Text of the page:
REALITY star Whitney Thore is changing stereotypes around fat, shaming one sashay at a time – and it is her South African fans who are inspiring her.
Weighing just under 180kg, the 31-year-old US television personality from the show My Big Fat Fabulous Life gave South African fans a dance class filled with sweat, tears, laughter and award-winning moves yesterday. But while she was twerking with local fans, back home she was still being fat-shamed as the season finale of the show aired.
One comment on her social media page read: “What is this s**t? Some fat bitch [is] on TV because she’s fat?”
But Thore seemed unfazed, saying instead that sentiments like this were the norm because people felt she was promoting obesity.
Thore, a dancer, was diagnosed with polycystic ovarian syndrome at the age of 23.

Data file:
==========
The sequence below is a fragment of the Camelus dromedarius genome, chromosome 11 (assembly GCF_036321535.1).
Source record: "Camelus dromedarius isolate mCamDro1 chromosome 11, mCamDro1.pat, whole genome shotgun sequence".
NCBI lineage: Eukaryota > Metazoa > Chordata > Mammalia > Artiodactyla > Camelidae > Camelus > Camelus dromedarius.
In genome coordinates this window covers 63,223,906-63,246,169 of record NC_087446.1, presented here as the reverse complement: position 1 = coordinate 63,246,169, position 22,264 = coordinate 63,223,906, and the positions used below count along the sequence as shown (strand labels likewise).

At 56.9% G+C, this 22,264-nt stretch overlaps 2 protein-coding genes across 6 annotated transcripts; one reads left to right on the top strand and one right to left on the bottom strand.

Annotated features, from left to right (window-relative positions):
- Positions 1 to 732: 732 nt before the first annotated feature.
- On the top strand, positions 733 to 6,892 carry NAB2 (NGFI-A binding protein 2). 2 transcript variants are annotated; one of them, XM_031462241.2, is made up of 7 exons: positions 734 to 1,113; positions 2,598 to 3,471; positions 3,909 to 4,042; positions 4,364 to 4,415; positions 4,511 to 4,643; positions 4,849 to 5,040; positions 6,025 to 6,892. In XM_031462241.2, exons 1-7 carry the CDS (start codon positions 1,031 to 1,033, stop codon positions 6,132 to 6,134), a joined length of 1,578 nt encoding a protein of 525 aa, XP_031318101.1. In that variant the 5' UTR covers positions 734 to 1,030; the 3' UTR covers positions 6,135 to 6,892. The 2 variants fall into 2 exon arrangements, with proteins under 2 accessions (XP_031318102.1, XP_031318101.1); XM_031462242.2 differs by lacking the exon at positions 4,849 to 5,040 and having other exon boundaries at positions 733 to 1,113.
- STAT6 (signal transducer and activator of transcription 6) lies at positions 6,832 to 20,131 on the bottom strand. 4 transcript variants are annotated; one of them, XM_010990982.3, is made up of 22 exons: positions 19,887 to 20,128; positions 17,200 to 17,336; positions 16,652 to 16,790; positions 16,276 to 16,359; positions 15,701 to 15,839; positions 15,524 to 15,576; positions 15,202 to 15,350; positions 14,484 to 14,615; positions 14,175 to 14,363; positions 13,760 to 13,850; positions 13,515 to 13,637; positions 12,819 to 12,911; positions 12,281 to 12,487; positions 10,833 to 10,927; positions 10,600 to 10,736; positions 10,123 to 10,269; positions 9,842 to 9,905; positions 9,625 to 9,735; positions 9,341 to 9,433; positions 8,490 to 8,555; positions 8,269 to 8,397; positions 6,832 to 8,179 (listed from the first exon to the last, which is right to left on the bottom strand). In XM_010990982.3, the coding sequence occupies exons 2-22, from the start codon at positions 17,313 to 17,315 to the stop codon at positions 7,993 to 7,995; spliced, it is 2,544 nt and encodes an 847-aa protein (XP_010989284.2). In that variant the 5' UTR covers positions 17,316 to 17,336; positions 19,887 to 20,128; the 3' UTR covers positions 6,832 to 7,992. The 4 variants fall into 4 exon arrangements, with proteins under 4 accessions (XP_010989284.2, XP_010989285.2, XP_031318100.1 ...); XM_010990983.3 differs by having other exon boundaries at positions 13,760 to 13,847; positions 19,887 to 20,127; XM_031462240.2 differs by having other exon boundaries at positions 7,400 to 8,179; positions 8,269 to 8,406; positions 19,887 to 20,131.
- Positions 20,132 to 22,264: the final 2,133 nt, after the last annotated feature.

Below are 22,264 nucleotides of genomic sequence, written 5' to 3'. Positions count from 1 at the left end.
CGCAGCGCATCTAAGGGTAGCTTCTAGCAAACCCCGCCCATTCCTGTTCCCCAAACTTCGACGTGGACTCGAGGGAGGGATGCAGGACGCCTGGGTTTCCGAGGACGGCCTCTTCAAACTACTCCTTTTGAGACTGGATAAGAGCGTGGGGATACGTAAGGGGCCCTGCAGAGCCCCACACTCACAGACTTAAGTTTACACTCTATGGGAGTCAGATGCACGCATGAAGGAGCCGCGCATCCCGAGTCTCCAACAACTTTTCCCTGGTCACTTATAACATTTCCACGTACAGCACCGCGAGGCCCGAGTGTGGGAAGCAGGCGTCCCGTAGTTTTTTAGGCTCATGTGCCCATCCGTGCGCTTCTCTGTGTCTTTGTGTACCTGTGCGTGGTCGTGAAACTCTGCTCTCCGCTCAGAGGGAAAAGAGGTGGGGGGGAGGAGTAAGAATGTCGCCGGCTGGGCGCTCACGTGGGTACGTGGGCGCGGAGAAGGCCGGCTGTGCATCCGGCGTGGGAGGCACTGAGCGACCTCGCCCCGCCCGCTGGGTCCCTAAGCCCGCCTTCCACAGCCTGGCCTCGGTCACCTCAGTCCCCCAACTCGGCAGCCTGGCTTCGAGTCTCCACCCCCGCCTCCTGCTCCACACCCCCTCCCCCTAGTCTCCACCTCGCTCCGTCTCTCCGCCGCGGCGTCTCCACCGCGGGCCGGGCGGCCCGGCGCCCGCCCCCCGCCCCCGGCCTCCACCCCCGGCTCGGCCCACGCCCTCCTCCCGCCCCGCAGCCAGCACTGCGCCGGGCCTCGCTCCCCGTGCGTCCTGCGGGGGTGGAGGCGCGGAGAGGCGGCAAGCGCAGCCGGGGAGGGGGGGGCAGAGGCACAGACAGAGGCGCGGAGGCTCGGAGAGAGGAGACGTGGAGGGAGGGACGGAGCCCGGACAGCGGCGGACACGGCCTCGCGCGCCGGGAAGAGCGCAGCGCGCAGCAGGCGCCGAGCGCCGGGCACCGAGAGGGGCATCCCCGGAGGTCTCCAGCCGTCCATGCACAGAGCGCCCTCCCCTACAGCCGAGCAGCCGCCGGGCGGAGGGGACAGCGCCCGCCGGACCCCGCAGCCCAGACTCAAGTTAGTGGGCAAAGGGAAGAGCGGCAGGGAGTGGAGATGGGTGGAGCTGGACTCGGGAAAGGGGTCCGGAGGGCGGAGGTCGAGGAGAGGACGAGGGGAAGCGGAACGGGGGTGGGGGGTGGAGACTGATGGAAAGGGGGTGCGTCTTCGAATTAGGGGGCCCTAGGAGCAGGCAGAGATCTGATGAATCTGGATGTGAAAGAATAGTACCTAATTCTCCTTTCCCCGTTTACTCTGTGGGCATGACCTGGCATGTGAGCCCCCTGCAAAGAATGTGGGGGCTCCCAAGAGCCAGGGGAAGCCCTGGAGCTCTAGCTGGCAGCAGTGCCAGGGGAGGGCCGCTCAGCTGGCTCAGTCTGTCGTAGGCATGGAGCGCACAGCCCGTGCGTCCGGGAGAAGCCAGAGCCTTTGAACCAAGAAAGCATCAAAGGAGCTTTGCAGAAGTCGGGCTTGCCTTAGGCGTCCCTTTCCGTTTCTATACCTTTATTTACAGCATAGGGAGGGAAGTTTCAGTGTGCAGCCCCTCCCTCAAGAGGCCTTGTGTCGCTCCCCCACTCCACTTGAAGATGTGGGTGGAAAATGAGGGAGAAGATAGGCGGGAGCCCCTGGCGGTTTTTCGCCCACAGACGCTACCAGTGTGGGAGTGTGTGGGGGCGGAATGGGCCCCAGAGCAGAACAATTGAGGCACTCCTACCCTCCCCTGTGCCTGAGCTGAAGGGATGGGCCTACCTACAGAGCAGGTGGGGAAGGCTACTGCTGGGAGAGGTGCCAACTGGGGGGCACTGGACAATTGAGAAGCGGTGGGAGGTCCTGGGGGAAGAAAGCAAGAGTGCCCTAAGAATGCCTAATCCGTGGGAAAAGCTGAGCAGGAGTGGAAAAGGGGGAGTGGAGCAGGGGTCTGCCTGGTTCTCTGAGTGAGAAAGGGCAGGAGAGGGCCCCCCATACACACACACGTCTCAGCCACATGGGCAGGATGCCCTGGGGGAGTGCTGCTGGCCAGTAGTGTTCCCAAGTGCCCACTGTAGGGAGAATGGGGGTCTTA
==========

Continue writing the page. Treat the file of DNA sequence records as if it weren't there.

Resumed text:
She became a sensation when a YouTube video of her rocking her visible belly fat in spandex and doing moves previously reserved for slender people went viral.
She said: “Being fat is the last socially acceptable prejudice. There’s the assumption that fat people are fair game . . . It’s very frustrating.”
On the role of sex, Thore said it was “ridiculous” to believe that fat people did not want sex . “With guys they either write you off immediately or only like you because you’re fat and you feel objectified,” she said.
But this was not her experience yesterday as she brought fans to tears.
Thore said: “My South African fans are the most vocal . . . it’s amazing to get that kind of support from outside of your own country in a place I’d never thought I’d be and in a culture I don’t know that much about.”
Of the future, she said: “I have no desire ever to be thin . . . we’re so often taught . . . that happiness is conditional to losing weight and I don’t live that way anymore.
“I’m happy,” she said, but added that she did not want to develop diabetes.
“Do I want to lose a significant amount of weight? No.
“In fact, I would prefer to be fat, fit and healthy,” she said.